There has also been the gradual shift from companies selling “boxes” to companies selling “technologies and solutions”. Broadly, this has happened as follows…end users have expressed a desire to see “real world” applications of technology often presented in a collaborative manner involving a number of different providers. Manufacturers have become sought to become the “partners” of the end user and in doing so provide a higher level of service. ISE has provided the venue and marketplace to enable this evolution.
C – For this reason, do you think that also the role and position of system integrators will change in the coming years?
MB – Firstly, I think that ISE will remain a systems integration show. What has happened, and will continue to occur, is that more “systems” will become part of the technological spread that the show covers. For example, ISE has embraced the IT community so that systems integration professionals operating in this space now see that unique value that ISE offers. Similarly, we have been reaching out to the electrical community with the same objective. Traditional AV integrators have also widened their approach and in doing so have made themselves more valuable.
C – Together with the show, ISE 2018 confirmed the success of pre-show events: AudioForum, Smart Building Conference and TIDE Conference went sold out. Are you thinking of new initiatives for next year edition?
MB – We were very pleased with all the conferences that took place during ISE 2018 and I heard very good reports on the AudioForum which is a welcome fixture in our programme. This year we introduced an XR Summit, which focused on virtual, augmented and mixed reality, and bloolooplive, which explored the visitor attraction market and ‘nighttime spectaculars’ in particular. One of these conferences was produced by ISE (XR) and the other by a media partner. They both brought insight and market intelligence to our visitors on the latest technologies, solutions and market trends from two completely different perspectives. We see this as part of our mission to educate and to highlight new business opportunities to our attendees.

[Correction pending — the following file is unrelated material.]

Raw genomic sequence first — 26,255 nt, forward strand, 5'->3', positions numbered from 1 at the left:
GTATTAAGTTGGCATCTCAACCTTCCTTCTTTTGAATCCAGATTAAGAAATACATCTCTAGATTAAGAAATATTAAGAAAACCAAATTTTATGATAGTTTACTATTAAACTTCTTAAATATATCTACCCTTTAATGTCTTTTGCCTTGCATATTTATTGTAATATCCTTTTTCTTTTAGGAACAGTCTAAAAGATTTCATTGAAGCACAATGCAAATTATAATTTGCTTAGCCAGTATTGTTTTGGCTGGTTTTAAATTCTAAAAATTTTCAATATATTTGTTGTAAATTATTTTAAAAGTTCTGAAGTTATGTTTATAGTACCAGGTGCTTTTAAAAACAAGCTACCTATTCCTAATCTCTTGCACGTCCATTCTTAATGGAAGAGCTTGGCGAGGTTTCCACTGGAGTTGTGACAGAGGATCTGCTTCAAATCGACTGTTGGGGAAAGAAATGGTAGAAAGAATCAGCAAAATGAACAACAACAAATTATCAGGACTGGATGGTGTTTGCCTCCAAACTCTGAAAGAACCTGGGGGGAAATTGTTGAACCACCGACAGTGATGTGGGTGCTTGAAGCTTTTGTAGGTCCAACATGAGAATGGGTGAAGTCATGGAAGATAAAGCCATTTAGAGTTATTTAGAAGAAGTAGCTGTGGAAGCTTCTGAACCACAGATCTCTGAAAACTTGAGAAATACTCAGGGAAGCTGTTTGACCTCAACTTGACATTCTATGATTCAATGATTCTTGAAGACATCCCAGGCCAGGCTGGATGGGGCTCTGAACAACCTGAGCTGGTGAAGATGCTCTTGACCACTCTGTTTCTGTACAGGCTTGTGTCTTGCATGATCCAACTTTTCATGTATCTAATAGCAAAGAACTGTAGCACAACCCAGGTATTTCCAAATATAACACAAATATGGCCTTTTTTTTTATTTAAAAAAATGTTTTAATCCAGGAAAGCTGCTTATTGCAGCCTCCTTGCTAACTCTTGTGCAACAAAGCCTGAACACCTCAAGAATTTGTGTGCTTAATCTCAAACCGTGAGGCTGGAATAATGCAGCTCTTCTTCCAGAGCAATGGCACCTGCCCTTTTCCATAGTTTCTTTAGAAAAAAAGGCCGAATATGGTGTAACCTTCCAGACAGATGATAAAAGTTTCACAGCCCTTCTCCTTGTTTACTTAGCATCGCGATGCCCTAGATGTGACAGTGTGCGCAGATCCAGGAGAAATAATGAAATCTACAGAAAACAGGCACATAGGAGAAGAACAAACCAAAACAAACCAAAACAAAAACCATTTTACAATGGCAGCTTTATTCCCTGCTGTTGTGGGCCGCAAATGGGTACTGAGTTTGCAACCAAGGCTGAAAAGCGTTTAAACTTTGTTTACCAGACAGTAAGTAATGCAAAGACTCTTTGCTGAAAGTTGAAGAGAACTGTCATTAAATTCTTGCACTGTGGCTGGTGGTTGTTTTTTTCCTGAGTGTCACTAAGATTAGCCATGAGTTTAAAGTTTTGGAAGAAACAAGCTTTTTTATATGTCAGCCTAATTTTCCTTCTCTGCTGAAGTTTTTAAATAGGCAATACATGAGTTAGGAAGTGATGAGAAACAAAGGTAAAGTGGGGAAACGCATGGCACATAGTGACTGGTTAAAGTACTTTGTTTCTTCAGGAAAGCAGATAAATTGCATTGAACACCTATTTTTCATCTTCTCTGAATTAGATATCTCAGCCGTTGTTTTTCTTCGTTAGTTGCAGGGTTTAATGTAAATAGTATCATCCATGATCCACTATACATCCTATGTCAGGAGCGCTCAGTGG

We are currently reviewing all our content for 2019 and you can expect that there will again be some exciting developments.
C – We can read on ISE website that exhibitors’ confirmations for the 2019 edition already cover the 103% of the 2018 show-floor. Is your staff already planning how to deal with logistic issues coming from this exploit? Are you thinking about a new location?
MB – We had close to 300 new exhibitors at ISE 2018 compared to 2017 and the addition of a brand new hall (15) that was based at the front of the RAI Amsterdam. In total, there were almost 1,300 exhibitors filling 53,000sqm of floor-space. The challenge for ISE is making sure that we can accommodate all those that wish to participate. We are curerntly reviewing how we can best house everyone that wishes to be part of ISE 2019. We are commited to the RAI Amsterdam for the next two shows.